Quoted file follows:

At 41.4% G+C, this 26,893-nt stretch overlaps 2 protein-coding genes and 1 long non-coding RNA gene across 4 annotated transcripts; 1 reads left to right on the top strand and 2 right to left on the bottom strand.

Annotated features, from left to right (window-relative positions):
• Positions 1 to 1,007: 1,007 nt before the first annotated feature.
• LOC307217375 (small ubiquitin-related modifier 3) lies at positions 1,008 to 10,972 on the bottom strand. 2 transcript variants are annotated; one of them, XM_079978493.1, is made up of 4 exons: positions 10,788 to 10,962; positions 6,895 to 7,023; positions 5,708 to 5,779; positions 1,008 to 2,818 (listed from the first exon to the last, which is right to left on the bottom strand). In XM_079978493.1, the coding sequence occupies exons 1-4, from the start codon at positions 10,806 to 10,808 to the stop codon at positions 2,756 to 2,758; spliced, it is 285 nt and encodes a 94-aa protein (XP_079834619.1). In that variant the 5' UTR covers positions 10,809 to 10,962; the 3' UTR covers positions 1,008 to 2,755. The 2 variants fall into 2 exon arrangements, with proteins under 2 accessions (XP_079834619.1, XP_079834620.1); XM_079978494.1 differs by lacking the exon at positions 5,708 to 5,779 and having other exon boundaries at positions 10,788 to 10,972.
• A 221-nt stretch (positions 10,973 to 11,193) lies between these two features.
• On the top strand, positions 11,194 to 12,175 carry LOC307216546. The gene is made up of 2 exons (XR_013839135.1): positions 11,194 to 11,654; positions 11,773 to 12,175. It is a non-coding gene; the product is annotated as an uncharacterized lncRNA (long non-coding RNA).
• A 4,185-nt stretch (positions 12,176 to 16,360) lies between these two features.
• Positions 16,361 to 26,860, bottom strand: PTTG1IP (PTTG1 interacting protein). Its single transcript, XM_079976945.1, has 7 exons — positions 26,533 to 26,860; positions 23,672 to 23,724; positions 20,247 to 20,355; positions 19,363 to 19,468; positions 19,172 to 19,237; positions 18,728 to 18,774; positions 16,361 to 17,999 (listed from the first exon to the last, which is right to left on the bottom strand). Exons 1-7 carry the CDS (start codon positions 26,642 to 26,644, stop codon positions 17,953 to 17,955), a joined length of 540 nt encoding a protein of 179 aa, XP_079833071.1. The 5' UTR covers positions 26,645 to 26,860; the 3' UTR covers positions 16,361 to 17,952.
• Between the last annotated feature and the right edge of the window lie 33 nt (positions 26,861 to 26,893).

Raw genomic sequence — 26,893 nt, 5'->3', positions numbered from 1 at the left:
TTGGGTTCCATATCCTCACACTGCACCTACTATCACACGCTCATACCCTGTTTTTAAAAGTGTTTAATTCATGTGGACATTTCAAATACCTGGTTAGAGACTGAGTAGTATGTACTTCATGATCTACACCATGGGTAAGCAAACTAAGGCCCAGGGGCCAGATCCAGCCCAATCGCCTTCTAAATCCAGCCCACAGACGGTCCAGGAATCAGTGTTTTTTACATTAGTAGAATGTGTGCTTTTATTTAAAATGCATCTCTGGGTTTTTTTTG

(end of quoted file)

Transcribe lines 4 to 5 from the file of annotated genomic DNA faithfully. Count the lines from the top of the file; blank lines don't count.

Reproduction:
• LOC307217375 (small ubiquitin-related modifier 3) lies at positions 1,008 to 10,972 on the bottom strand. 2 transcript variants are annotated; one of them, XM_079978493.1, is made up of 4 exons: positions 10,788 to 10,962; positions 6,895 to 7,023; positions 5,708 to 5,779; positions 1,008 to 2,818 (listed from the first exon to the last, which is right to left on the bottom strand). In XM_079978493.1, the coding sequence occupies exons 1-4, from the start codon at positions 10,806 to 10,808 to the stop codon at positions 2,756 to 2,758; spliced, it is 285 nt and encodes a 94-aa protein (XP_079834619.1). In that variant the 5' UTR covers positions 10,809 to 10,962; the 3' UTR covers positions 1,008 to 2,755. The 2 variants fall into 2 exon arrangements, with proteins under 2 accessions (XP_079834619.1, XP_079834620.1); XM_079978494.1 differs by lacking the exon at positions 5,708 to 5,779 and having other exon boundaries at positions 10,788 to 10,972.
• A 221-nt stretch (positions 10,973 to 11,193) lies between these two features.